Excerpts from Lee Rourke, “In Conversation: Lee Rourke and Tom McCarthy,” The Guardian (Guardian Review p.12) Saturday 18 September 2010
…LR: You’ve said in the past that all art is repetition.
TMcC: Yeah: Joyce’s “commodius vicus of recirculation” . . . Or Mark E Smith’s three Rs: repetition, repetition and repetition . . .
LR: I’ll drink to that. It’s like a never-ending transmission that can’t be switched off.
TMcC: The transmission thing is important. There’s that Kraftwerk song, “I am the receiver and you are the transmitter”, or however it goes. One way of thinking about art, or the novel, is that the writer is the transmitter, the originator: I have something to say about the world and I’m going to transmit it. But this isn’t how I see it, I see it as exactly the inverse: the writer is a receiver and the content is already out there. The task of the writer is to filter it, to sample it and remix it — not in some random way, but conscientiously and attentively. This is what Heidegger says about poets: to be a poet is to listen before speaking; it’s first and foremost a listening and not a speaking. Kafka said it as well: “I write in order to affirm and reaffirm that I have absolutely nothing to say.” Writing, or art, is not about having something to say; it’s about aspiring to a heightened state of hearing. It’s why C is a totally acoustic novel and a receptive novel. The hero, Serge, sits there for hours trawling the aether waves, absorbing, listening to ship-to-shore transmissions, stock market prices, sports results, writing them all down. In a way, if you could see Serge’s transcript it would probably read like an Ezra Pound canto.
LR: This is why Serge is so brilliant, because all this absorption culminates in a form of pure poetry. I’m thinking of the novel’s “Chute” section, especially the first world war passages. Serge in his plane over enemy lines, flying above and below, marking the sky around him with these wonderful vapour trails while shooting up heroin and quoting Hölderlin, and so on. Where does all that come from? I know you’re interested in Marinetti’s manifestos.
TMcC: For Serge the whole battlefield becomes a sound box. He thinks of his machine gun, when he’s firing it into the trenches below, as like a needle being aligned with the groove of a record. When the needle goes in, static comes out, and it all resonates: the percussion of machine-gun fire, the siren wail of howitzers. The difference between Serge and Wilfred Owen is that Serge loves war. By the way, talking of Marinetti: it’s interesting that Marinetti’s novels, which supposedly enact the propositions of his many manifestos, are much less interesting than the manifestos. And the paintings that people did based on his manifestos are much less good as well. The manifestos are a kind of field of potentiality that to actually realise would spoil.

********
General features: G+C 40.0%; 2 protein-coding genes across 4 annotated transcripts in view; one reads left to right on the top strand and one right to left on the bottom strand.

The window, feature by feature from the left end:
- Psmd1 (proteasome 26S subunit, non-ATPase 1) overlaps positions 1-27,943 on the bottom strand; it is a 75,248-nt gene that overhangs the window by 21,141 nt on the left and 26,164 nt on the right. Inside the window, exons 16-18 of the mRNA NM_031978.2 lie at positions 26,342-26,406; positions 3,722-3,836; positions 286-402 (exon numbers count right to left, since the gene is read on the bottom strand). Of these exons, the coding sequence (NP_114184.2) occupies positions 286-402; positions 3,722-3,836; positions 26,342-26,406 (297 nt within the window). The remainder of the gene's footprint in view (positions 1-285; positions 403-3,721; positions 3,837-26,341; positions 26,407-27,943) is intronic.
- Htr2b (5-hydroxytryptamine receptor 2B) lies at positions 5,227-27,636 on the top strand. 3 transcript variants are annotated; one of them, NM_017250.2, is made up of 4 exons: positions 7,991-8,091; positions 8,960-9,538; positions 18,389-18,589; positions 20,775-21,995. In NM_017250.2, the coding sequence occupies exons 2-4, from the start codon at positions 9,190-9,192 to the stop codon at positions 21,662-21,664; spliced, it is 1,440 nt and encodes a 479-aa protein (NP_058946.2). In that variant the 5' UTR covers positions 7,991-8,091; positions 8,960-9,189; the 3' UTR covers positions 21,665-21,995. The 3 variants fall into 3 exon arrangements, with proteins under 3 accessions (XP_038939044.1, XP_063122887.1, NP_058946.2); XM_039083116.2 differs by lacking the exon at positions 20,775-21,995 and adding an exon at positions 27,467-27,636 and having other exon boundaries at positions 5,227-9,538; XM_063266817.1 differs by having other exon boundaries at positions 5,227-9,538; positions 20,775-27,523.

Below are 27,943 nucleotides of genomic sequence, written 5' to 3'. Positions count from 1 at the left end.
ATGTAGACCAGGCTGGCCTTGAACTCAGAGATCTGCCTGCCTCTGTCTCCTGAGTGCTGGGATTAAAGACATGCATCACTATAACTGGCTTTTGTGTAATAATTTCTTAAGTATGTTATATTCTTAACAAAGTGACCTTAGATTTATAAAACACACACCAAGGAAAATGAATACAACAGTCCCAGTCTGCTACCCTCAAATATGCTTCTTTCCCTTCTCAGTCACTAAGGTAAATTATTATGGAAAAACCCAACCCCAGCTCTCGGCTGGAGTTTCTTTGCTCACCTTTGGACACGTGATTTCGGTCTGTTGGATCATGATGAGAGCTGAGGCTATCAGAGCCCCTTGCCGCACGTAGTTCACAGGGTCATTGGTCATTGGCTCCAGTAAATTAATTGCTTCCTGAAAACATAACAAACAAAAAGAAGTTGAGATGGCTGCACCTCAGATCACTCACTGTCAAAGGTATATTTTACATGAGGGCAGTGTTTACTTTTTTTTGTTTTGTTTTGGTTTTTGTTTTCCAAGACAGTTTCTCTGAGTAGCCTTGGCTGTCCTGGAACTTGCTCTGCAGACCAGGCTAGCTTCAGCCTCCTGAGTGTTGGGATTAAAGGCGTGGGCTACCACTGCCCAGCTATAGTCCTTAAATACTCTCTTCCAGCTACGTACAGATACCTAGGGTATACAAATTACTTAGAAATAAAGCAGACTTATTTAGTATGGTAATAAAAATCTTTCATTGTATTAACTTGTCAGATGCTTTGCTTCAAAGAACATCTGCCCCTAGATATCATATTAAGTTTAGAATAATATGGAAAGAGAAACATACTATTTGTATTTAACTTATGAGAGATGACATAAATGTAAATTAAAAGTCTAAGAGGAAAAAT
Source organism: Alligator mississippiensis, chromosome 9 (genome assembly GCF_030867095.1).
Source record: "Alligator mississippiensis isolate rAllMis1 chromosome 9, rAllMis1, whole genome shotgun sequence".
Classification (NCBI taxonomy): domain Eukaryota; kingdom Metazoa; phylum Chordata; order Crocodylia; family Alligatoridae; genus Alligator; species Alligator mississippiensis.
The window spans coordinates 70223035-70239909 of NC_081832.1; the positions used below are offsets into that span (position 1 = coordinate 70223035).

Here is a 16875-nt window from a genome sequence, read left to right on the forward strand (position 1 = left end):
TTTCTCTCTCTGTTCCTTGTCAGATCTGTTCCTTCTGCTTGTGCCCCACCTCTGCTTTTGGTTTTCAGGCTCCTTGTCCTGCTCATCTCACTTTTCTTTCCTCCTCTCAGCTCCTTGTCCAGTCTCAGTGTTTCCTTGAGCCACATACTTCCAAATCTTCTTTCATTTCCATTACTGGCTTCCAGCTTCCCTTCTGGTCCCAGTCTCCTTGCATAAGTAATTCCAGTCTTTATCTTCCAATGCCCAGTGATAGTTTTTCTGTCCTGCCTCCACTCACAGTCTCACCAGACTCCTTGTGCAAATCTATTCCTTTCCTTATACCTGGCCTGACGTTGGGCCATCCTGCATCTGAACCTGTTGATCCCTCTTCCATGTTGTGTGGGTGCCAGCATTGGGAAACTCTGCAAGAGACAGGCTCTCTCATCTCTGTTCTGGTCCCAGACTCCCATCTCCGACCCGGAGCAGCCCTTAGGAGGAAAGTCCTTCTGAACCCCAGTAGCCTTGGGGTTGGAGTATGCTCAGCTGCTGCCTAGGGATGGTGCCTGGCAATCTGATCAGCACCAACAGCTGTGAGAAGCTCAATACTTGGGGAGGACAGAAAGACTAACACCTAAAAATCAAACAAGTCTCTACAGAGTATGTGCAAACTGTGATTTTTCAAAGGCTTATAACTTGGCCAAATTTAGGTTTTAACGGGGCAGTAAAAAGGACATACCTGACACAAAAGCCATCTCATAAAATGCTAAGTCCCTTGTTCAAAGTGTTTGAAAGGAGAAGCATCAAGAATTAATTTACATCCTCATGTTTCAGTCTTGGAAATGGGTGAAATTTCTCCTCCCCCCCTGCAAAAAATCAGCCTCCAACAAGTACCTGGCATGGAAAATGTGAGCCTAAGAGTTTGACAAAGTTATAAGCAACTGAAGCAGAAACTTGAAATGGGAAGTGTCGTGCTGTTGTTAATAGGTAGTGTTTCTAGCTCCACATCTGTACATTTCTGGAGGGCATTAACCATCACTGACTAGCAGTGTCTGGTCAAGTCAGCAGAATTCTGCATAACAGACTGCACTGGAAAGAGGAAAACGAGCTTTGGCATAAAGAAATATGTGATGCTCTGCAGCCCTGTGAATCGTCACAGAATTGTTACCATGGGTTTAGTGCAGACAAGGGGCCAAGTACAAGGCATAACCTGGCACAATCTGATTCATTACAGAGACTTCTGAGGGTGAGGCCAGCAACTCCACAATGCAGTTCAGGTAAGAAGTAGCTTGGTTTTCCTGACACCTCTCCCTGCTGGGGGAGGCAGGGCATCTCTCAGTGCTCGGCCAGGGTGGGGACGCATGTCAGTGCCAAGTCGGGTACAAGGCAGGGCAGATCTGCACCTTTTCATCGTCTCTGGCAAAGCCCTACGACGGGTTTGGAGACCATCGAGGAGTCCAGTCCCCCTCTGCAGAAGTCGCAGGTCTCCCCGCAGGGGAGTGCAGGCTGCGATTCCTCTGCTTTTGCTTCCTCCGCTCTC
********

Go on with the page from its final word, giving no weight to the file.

…LR: You’ve stated recently that C is essentially a novel about desire as much as about technology, and the “looping” of both within time. This puts me in mind of Beckett’s Krapp’s Last Tape. This idea that technology doesn’t take you forwards into the future, but actually takes you back towards your past.
TMcC: When Beckett’s old man is listening to these old tapes of himself, what it actually comes down to is desire — it’s incredibly moving. He’s there at the end, the end of his life, he wants to stop replaying it, all the loopings, snarling “Wasn’t once enough?”; but he listens again and again and again to this incredibly lyrical passage that he’s recorded about 30 or 40 years ago about him floating in a punt, with a girl, and the water all around them, I mean, it’s fucking amazing, it’s really, really beautiful. This is it, you see: what we find in technology and networks is desire. Which doesn’t mean the desiring individual; it means desiring consciousness itself. That’s why I wanted Serge Carrefax to be more than an individual; if he was a circuit he’d be over-charged. The surge is too much, it blows. It’s about the desire for impossibility. Giorgio Agamben, when describing melancholia (which Serge has in spades), says that the condition isn’t at all a detachment from the world, even though it may seem like it; in fact it’s an investment in the world so much that the desire for the world exceeds its own limit. The melancholic wants what is impossible; he wants impossibility itself — to experience it and to merge with it. To surge towards it. That’s why the melancholic is the ultimate rebel.
LR: Is it a desire for the impossible, or nothingness, to become real? To become a tangible thing?
TMcC: No, I think it’s more than that. I mean Pygmalion gets that: he wants the statue and then it becomes real, and that’s cute. But take Orpheus looking back: he’s far more interesting. He doesn’t really want Eurydice, he wants the dark night. As Maurice Blanchot brilliantly points out, he wants death itself. Not to make the night illuminated or present, but to have it in its absence, to have the presence of absence, something that is impossible. It’s doomed, beautiful and tragic.
LR: This is Blanchot’s Orpheus’s Gaze…
TMcC: Right. It’s an essay about five pages long and it’s the most amazing summary of what literature is, or could be, ever written. It’s not about representing the world, it’s not about criticising the world even. It’s about surrendering to a vertigo that can never be mastered, to an abyss that can never be commanded, or excavated or filled in.
LR: But you can leave your mark, right?
TMcC: Yeah, the scratch. Scratching the negative. That’s what artists do at their very best.